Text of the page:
Sunday, 19 September 2010

Picasso and Las Meninas and "Art From Art"

I've managed to find a website featuring the work of Picasso in the Picasso Museum in Barcelona. http://www.museupicasso.bcn.es/eng/collection/cont_collec.htm#p13 It contains a lot of information that I haven't been able to come across before and is very interesting, especially the reference to the "laboratory" he set up in order to better study three great paintings by Velazquez, Manet and Delacroix.

The Wikipedia page on the original painting by Velazquez also goes into some detail into the tributes paid to it by Picasso. It says that he created 58 paintings based on the painting Las Meninas between August and December of 1957. The Picasso Museum site says that he sought to create "a group of canvases with a common theme" which surely he was already doing to a certain degree, though the fact that he created 58 paintings in total takes it into a different league. He took the original composition and added his own unique style to it, which is what the website says at the end of the article, in that "the big difference between Velazquez' painting and the Picasso's is in its aesthetics."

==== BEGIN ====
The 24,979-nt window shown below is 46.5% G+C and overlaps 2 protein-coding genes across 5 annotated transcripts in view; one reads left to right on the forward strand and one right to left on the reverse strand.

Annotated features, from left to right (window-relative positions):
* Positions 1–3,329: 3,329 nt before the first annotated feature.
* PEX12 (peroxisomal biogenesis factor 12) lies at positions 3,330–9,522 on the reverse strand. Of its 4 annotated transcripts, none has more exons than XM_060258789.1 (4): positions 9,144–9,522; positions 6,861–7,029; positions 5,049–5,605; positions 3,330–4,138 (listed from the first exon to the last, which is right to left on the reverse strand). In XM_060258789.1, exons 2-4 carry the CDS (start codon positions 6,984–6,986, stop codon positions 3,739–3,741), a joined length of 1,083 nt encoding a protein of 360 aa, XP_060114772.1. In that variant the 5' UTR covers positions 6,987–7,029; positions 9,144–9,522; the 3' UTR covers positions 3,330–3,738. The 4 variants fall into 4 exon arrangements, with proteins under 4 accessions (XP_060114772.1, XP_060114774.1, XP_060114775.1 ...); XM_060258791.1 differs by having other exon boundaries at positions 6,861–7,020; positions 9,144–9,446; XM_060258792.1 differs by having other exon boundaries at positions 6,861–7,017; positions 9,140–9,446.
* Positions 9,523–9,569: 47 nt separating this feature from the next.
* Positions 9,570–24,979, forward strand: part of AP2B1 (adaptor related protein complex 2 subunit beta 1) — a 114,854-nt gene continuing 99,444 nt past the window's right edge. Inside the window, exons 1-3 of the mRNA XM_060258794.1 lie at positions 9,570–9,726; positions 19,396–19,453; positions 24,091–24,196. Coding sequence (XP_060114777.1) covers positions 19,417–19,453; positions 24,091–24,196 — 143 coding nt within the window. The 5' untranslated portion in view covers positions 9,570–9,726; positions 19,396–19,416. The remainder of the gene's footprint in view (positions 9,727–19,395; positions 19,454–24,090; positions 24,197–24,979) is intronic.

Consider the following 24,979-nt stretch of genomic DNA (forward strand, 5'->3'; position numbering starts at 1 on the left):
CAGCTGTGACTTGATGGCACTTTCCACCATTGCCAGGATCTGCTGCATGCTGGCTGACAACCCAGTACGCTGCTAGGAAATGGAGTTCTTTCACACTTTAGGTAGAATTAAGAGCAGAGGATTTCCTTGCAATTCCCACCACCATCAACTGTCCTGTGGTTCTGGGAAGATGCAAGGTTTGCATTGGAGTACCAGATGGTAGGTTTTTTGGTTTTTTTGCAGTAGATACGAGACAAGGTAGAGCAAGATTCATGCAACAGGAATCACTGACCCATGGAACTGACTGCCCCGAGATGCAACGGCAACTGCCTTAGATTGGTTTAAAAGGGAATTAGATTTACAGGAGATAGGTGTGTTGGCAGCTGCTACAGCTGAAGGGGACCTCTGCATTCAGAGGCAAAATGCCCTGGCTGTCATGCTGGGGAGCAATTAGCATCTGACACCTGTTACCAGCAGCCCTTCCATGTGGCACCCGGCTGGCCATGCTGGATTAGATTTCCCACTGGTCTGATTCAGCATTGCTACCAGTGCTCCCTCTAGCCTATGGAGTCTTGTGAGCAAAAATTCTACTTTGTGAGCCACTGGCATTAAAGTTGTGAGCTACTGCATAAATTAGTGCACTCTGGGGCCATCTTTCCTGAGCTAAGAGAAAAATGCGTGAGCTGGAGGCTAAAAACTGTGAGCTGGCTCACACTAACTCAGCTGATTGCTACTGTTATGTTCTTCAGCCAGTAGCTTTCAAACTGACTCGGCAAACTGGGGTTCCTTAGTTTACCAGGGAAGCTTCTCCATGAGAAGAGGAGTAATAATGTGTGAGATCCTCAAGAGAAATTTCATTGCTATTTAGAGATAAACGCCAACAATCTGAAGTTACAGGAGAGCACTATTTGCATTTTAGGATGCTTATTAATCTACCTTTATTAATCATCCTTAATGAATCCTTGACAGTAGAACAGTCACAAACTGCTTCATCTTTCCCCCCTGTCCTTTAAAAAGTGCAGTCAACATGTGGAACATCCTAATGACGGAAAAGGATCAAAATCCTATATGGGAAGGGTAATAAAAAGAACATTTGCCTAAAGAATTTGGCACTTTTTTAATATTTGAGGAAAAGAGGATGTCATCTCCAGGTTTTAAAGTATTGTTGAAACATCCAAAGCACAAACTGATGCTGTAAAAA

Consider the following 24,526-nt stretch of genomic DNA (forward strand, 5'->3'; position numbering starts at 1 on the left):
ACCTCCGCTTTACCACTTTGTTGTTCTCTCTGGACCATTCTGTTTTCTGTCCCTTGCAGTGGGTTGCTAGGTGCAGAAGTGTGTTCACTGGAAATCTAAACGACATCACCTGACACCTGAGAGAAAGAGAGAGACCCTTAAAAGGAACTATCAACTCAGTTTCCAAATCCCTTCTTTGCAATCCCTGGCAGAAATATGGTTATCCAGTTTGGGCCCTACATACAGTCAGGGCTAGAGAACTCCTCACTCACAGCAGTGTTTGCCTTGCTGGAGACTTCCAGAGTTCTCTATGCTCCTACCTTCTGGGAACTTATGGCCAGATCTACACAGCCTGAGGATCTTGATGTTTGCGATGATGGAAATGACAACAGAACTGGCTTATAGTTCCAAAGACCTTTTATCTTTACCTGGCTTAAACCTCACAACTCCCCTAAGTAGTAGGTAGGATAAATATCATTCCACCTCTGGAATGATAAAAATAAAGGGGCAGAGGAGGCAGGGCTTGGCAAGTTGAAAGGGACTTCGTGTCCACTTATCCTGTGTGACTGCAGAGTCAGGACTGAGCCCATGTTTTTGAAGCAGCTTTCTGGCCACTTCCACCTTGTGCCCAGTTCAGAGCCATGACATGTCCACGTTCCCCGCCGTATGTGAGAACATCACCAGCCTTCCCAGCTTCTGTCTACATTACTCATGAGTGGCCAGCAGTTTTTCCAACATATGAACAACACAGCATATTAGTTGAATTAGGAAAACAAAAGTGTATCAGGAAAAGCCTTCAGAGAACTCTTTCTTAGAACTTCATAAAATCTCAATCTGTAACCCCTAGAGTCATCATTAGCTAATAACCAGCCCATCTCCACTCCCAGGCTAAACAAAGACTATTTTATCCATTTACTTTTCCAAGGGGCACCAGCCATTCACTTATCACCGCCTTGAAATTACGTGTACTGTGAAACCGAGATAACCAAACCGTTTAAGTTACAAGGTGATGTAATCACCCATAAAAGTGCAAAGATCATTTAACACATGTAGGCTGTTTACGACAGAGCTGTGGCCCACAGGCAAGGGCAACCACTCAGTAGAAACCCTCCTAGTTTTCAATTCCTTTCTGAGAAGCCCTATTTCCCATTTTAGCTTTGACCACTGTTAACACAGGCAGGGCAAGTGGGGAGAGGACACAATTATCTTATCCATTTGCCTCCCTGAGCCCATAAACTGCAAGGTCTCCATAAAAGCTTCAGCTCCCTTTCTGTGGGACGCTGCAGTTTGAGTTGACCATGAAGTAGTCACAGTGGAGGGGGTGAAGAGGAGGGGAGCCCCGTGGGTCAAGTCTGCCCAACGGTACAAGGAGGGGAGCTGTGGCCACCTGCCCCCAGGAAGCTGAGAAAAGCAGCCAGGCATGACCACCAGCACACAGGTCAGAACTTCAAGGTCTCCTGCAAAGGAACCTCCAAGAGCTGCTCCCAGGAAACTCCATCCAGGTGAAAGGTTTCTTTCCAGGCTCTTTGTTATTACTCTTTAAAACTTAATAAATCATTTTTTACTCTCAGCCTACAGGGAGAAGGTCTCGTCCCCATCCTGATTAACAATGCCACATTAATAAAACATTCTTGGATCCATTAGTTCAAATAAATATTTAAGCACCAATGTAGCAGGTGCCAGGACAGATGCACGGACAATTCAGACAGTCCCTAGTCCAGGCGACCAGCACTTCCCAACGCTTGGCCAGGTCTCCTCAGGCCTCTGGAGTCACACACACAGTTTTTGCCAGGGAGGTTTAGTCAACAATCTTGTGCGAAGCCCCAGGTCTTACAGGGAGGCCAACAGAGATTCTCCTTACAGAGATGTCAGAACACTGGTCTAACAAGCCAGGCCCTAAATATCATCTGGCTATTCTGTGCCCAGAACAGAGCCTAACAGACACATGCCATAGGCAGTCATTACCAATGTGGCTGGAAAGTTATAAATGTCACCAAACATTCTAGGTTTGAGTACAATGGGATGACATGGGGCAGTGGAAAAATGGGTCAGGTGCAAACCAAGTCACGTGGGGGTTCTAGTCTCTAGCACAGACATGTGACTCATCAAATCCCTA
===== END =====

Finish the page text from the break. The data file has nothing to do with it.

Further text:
http://www.guardian.co.uk/artanddesign/2009/feb/24/picasso-national-gallery This article in the Guardian is really interesting because it reviews an exhibition that went on in the National Gallery in February 2009 which featured many of Picasso's paintings that had been based on Old Master work. There's also a feature on the side of the web page called "More on this Story" which goes to another page featuring a gallery of Picasso images, including several that were base on Manet's "Luncheon on the Grass," one of which I used for my Logbook. The only criticism that I came across regarding the exhibition was the fact that the Old Master paintings weren't included in the same rooms as the Picasso's, whereas in Paris where the same exhibition was shown it included the original paintings right next to the Picasso's. This would have been fascinating to see which elements of the painting he decided to keep and which he decided to evolve in his own style.

It makes me look at the project we've been doing in a different way. We were asked to paint in the style of another artist, of which I chose John Piper because of the theme of a ruined building. However what the artists I've looking into for the logbook/contextual studies are artists who have taken an original painting by another artist and vastly changed its style, or aesthetics. The example that really sticks in my mind is the version created by Leon Kossof, which I copied into my logbook, where he took a painting by Rembrandt and painted it as only he could using tremendously thick paint and vivid outlines, in dramatic contrast to the refined, smooth depiction of flesh by Rembrandt.